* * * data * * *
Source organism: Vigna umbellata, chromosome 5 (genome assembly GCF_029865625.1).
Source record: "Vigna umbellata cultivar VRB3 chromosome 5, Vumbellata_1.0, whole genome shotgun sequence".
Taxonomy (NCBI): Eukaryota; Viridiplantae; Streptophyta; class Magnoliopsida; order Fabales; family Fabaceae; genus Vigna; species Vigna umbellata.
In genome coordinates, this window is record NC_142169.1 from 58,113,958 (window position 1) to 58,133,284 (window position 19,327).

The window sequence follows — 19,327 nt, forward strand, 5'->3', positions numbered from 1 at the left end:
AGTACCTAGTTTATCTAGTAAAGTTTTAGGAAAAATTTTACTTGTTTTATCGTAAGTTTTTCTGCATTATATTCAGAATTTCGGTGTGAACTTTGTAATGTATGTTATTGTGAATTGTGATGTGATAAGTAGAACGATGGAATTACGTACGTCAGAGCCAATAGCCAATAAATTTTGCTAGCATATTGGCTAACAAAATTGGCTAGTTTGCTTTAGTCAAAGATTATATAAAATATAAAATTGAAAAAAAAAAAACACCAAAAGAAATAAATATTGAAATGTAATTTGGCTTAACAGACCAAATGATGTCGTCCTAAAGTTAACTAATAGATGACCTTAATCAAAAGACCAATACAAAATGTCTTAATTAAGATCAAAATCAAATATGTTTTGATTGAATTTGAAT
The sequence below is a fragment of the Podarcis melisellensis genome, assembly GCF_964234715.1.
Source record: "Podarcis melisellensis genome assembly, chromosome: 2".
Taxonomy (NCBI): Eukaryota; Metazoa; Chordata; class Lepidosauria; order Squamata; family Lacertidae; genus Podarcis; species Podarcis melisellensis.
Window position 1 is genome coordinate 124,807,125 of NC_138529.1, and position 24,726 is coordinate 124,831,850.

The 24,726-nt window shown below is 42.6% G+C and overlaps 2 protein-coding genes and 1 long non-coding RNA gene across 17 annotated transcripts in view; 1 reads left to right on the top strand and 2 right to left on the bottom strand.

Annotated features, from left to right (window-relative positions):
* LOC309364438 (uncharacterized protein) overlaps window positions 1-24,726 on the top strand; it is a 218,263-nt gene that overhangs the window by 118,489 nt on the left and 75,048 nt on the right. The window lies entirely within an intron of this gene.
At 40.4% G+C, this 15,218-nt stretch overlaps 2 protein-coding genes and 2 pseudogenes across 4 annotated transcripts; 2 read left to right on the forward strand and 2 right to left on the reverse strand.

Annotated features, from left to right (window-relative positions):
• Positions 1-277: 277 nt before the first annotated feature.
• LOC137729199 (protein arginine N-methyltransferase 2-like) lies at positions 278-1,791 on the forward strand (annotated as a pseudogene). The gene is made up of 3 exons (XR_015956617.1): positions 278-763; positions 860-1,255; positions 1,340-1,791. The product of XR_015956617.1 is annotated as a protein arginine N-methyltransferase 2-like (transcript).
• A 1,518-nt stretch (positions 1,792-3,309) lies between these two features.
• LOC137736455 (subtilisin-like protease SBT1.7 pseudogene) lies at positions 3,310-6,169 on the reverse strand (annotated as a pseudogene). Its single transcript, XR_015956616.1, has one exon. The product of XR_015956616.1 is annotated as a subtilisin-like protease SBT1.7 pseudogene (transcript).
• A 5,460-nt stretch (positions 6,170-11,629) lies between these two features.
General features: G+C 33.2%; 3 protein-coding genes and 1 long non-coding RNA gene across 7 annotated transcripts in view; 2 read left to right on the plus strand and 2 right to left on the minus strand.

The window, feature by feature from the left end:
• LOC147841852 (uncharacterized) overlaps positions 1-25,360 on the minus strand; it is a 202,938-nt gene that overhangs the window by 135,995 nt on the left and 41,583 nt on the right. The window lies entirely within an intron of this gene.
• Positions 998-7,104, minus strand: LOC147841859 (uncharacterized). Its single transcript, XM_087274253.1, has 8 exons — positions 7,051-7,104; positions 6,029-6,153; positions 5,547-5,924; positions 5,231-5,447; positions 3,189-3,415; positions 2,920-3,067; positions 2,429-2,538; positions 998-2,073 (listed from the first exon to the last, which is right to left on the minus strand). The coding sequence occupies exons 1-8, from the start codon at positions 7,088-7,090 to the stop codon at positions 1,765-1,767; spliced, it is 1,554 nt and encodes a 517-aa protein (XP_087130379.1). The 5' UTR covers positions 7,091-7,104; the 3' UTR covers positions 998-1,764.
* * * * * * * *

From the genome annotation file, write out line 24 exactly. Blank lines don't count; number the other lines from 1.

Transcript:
• Positions 998-7,104, minus strand: LOC147841859 (uncharacterized). Its single transcript, XM_087274253.1, has 8 exons — positions 7,051-7,104; positions 6,029-6,153; positions 5,547-5,924; positions 5,231-5,447; positions 3,189-3,415; positions 2,920-3,067; positions 2,429-2,538; positions 998-2,073 (listed from the first exon to the last, which is right to left on the minus strand). The coding sequence occupies exons 1-8, from the start codon at positions 7,088-7,090 to the stop codon at positions 1,765-1,767; spliced, it is 1,554 nt and encodes a 517-aa protein (XP_087130379.1). The 5' UTR covers positions 7,091-7,104; the 3' UTR covers positions 998-1,764.